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Palestine and the Oscars
Date:2 February 2013
The Palestinian uprising was written on Hollywood's red carpet
While neither local documentary won an Oscar this year, the hoopla surrounding the films helped wake Israelis up to the ugly reality of the occupation.
By Barak Ravid
Ha'aretz -- Monday - February 25, 2013
There is nothing further from the reality in the West Bank than the Academy Awards ceremony in Los Angeles. Although they are a 16-hour flight apart, the two worlds were briefly brought together on Sunday night. On Israeli television, reports about the protests in Hebron, Nablus and Ramallah were intermingled with predictions of Dror Moreh, Emad Burnat and Guy Davidi's Oscar prospects.
Perhaps this night – filled with tear gas in one place and tuxedos and evening gowns in the other – actually articulated the reality of the occupation better than most. For those who were paying attention, the red carpet blared a warning of the outbreak of the third intifada.
The local documentaries nominated for Oscars, “The Gatekeepers” and “Five Broken Cameras,” reveal the makeup of the occupation from which the next violent conflagration will erupt. Like a punch in the gut or a slap in the face, they try shock Israelis out of the escapist stupor we have allowed ourselves to drift into. They pry open our tightly shut eyes, making it hard for us to remain blind to the fact that the Palestinians exist and that conscripting ultra-Orthodox men into the army and bringing down housing prices are not our most pressing national issues.
“The Gatekeepers” offers a glimpse inside the Shin Bet security service machine that over the course of 46 years has been tuned to perfection. But while it is providing absolute security to Israelis it is grinding the Palestinians into a powder.
“Five Broken Cameras” shows the despair and the anger churned up by the same well-oiled juggernaut. It captures the futile struggle of an ordinary Palestinian citizen who has been robbed of his land so we can sleep without fear.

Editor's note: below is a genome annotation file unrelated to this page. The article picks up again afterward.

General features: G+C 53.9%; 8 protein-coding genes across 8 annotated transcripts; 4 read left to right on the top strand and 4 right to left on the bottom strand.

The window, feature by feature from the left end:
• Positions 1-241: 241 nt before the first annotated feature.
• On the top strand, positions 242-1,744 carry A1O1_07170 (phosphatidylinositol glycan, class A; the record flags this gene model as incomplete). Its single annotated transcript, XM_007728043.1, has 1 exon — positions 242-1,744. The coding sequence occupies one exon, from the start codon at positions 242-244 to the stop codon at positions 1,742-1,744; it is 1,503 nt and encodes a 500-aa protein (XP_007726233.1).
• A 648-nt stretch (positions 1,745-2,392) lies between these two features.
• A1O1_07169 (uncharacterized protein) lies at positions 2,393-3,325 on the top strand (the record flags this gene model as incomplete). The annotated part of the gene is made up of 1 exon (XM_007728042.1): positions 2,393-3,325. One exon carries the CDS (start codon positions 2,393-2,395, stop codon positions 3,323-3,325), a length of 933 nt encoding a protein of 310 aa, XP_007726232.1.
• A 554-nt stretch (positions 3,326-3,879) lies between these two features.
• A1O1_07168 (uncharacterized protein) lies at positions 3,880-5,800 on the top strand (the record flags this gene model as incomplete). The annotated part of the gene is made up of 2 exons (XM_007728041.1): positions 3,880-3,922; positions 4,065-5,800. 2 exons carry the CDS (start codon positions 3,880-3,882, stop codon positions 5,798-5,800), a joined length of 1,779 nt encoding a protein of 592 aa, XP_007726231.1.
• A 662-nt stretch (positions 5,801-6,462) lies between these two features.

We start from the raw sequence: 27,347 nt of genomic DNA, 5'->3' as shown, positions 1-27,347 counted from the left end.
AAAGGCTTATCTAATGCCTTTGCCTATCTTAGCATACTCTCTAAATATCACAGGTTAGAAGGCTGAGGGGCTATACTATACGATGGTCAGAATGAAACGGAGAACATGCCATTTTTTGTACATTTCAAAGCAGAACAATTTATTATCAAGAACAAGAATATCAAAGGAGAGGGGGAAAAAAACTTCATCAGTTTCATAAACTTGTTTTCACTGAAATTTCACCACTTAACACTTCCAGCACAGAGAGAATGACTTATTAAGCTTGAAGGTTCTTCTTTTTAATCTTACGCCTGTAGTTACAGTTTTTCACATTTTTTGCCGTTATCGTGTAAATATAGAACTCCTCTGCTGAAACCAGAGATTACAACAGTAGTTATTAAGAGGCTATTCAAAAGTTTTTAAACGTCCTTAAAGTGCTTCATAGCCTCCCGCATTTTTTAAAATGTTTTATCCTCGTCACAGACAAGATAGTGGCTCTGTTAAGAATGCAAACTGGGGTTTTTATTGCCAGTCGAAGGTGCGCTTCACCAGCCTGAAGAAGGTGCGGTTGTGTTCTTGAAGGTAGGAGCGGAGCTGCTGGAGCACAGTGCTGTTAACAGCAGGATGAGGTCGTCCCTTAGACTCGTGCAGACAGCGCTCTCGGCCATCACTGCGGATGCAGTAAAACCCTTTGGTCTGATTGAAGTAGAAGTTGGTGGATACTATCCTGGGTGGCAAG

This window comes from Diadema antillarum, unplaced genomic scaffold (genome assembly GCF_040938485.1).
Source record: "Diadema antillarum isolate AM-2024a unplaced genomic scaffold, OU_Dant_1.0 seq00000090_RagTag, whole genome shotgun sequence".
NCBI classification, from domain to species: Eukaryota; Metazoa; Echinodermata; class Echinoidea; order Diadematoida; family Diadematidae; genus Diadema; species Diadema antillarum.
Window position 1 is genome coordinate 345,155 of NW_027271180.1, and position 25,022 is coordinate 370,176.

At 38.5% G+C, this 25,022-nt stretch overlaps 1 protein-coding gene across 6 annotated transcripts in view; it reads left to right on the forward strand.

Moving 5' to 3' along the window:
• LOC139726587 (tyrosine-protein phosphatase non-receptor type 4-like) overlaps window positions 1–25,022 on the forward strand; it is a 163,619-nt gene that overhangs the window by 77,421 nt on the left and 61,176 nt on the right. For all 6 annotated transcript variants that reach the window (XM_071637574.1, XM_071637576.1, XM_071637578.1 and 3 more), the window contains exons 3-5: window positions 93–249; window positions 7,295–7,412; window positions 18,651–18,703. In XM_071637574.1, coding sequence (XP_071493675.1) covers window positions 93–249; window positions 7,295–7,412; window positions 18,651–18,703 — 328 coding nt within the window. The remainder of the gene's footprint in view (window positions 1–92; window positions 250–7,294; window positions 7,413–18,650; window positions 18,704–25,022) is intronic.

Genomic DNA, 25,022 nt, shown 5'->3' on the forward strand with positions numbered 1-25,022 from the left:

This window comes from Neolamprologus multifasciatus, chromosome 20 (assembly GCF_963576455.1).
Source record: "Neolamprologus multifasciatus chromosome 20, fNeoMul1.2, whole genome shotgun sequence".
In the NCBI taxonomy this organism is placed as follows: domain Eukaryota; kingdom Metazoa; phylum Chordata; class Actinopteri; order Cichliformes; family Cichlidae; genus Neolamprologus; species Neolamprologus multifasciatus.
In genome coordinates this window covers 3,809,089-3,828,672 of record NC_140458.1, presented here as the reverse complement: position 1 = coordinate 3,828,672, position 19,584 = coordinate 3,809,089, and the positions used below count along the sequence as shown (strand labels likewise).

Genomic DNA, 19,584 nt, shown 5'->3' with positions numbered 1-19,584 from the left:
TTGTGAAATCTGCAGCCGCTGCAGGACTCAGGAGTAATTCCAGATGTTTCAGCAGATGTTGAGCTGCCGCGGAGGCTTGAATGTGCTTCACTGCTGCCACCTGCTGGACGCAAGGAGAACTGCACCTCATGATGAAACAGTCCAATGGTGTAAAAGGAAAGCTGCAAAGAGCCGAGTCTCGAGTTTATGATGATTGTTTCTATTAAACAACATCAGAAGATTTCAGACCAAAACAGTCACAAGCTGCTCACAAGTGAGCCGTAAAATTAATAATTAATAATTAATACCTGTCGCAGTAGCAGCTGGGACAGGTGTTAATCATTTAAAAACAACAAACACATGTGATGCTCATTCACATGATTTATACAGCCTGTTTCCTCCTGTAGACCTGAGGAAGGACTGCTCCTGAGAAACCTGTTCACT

In “The Gatekeepers,” the legendary Shin Bet chief Avraham Shalom talks about how the Shin Bet sought out work for itself in the West Bank in the 1970s. He explains how, without anybody noticing, the organization became a mechanism that feeds itself by creating more and more terrorists, producing more and more assassinations and arrests.
Shalom's words echo in the recent death, 40 years later, of the Palestinian prisoner Arafat Jaradat in Megiddo Prison. Jaradat was not an arch-terrorist. He was led into Israel's interrogation cells by the circumstances of his life. When he was arrested last week, three months after his crime, he admitted to having thrown stones. True, stones kill. But is every stone-thrower a legitimate target for the Shin Bet? If he is a Palestinian, yes; if he is a "hilltop youth," not necessarily.
Prime Minister Benjamin Netanyahu has not watched either of the Oscar-nominated film. He undoubtedly believes Burnat is a terrorist, Davidi is an anarchist and Moreh is a leftist commissar who – together with the Shin Bet chiefs in his movie and the hostile media – only wants to topple the regime. The truth is Netanyahu is simply afraid. If he watches the films, he might see the reality of the occupation, and worse, he might even agree, heavens forefend, with some of what he sees.
Moreh, Burnat and Davidi left the awards ceremony empty handed. The members of the American Academy of Motion Picture Arts and Sciences loved their films but not enough to award them the cherished Oscar statuette. But the directors did leave the ceremony with one significant accomplishment. By means of five broken cameras and the six gatekeepers, they brought the bleeding conflict between us and the Palestinians back into Israeli discourse. These days, that is quite the prize.